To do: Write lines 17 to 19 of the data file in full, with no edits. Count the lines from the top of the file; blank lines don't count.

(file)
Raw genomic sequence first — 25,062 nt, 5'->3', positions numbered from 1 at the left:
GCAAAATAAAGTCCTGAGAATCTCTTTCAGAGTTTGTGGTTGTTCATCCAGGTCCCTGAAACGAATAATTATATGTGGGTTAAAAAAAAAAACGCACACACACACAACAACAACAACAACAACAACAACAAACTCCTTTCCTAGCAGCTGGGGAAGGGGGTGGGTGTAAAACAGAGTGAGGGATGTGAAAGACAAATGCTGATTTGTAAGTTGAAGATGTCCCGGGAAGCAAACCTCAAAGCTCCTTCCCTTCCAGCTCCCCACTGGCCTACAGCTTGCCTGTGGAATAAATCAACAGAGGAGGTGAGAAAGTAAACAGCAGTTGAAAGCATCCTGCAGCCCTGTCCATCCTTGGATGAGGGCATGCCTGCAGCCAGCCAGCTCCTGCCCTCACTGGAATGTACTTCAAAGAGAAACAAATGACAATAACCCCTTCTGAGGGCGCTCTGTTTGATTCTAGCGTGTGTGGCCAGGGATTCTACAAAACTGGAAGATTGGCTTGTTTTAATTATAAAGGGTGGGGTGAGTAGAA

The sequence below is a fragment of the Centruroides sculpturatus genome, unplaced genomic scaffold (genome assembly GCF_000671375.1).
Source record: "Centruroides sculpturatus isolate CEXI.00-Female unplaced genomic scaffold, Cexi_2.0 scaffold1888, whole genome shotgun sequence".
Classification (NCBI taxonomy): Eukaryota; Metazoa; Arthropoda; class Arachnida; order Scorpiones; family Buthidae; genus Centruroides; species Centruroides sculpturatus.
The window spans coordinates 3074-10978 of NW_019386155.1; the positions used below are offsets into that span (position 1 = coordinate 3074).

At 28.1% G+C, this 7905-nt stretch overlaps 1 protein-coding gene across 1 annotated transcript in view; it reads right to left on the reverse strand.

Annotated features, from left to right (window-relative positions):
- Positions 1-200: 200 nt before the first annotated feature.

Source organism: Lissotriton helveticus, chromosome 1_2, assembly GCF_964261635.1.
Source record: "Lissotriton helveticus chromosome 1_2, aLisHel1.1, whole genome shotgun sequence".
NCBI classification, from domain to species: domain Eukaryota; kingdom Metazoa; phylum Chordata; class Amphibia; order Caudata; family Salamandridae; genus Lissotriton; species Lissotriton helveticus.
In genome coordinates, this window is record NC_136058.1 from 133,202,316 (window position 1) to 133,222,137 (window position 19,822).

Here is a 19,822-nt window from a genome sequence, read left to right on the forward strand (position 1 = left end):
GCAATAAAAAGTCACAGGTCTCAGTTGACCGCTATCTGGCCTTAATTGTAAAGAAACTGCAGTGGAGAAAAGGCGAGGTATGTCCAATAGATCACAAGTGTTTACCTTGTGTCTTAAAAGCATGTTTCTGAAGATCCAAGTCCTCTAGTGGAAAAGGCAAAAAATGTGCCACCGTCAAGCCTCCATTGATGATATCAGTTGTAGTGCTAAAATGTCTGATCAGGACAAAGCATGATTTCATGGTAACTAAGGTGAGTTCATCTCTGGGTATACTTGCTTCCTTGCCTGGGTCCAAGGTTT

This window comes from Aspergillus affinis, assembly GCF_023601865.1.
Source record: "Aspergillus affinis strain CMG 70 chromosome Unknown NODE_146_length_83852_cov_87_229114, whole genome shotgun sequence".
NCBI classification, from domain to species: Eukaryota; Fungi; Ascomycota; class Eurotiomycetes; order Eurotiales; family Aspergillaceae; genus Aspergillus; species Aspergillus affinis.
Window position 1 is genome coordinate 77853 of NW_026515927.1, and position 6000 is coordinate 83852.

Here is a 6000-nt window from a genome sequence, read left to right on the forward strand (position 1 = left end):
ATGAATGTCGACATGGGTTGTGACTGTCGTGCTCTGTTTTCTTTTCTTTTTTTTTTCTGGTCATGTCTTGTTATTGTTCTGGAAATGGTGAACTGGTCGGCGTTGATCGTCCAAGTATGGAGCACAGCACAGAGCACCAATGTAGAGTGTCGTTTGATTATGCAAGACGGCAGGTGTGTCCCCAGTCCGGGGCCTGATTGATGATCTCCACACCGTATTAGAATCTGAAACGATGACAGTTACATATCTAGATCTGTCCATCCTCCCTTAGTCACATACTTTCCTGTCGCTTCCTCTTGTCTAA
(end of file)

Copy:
Source record: "Aspergillus affinis strain CMG 70 chromosome Unknown NODE_146_length_83852_cov_87_229114, whole genome shotgun sequence".
NCBI classification, from domain to species: Eukaryota; Fungi; Ascomycota; class Eurotiomycetes; order Eurotiales; family Aspergillaceae; genus Aspergillus; species Aspergillus affinis.
Window position 1 is genome coordinate 77853 of NW_026515927.1, and position 6000 is coordinate 83852.